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Page:Harvard Law Review Volume 2.djvu/72

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change for a quid pro quo was, before Slade's case,^ chargeable only in Debt unless he made a second promise to pay the debt

It was only by degrees that the scope of the action was en- larged. The extension was in three directions. In the first place, Indebitatus Assumpsit became concurrent with Debt upon a simple contract in all cases. Secondly, proof of a promise implied in fact, that is, a promise inferred from circumstantial evidence, was at length deemed sufficient to support an action. Finally, Indebi- tatus Assumpsit became the appropriate form of action upon con- structive obligations, or quasi-contracts for the payment of money. These three developments will be considered separately.

Although Indebitatus Assumpsit upon an express promise was valuable so far as it went, it could not be resorted to by plaintiffs in the majority of cases as a protection from wager of law by their debtors. For the promise to be proved must not only be express, but subsequent to the debt. In an anonymous case, in 1572, Manwood objected to the count that the plaintiff ** ought to have said quod postea assumpsit, for if he assumed at the time of the con- tract, then Debt lies, and not Assumpsit ; but if he assumed after the contract, then an action lies upon the assumpsit, otherwise not, quod Whiddon and Southcote, JJ., with the assent of Catlin, C.J., concesse- runtr ^ The consideration in this class of cases was accordingly described as a ** debt precedent" ^ The necessity of a subsequent promise is conspicuously shown by the case of Maylard v, Kester.* The allegations of the count were, that, in consideration that the plaintiff would sell and deliver to the defendant certain goods, the latter promised to pay therefor a certain price ; that the plaintiff did sell and deliver the goods, and that the defendant did not pay according to his promise and undertaking. The plaintiff had a verdict and judgment thereon in the Queen's Bench ; but the judgment was reversed in the Exchequer Chamber ** because Debt lies properly, and not an action on the case ; the matter proving a perfect sale and contract"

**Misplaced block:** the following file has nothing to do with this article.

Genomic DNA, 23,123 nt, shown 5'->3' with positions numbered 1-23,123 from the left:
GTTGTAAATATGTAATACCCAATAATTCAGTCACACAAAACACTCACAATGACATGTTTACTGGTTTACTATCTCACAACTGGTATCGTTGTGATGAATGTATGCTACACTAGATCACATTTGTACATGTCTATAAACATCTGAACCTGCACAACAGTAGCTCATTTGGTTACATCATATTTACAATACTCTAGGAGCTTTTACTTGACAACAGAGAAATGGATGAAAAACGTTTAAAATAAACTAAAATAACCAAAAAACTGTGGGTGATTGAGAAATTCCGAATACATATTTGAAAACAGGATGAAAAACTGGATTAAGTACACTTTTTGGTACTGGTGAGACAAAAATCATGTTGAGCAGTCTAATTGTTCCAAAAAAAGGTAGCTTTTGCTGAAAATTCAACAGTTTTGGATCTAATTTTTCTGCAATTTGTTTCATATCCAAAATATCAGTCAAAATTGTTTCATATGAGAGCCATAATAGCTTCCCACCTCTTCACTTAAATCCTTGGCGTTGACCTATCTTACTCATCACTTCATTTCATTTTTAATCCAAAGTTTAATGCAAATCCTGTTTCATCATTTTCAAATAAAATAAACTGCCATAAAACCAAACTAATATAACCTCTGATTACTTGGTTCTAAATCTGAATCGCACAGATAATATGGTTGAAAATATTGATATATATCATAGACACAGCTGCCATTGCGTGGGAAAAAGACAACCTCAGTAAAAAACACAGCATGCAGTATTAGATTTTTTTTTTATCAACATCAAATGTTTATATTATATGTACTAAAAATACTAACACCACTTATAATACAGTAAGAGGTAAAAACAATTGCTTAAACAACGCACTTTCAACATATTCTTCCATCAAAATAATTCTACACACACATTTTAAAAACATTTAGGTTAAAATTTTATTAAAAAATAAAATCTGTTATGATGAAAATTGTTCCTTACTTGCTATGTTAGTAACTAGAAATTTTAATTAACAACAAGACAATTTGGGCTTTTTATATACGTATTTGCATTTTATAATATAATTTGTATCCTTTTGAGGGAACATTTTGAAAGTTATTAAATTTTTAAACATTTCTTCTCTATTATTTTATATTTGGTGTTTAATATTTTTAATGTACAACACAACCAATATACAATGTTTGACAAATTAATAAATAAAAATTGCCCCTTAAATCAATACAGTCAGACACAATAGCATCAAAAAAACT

What was the peculiar significance of the subsequent promise? Why should the same courts which, for sixty years before Slade's case, sanctioned the action of Assumpsit upon a promise in con- sideration of a precedent debt, refuse, during the same period, to

1 4 Rep. 92 a. 2 Dal. 84, pi.

  • Manwood v, Rurston, 2 Leon. 203, 204 ; supra, 16, 17.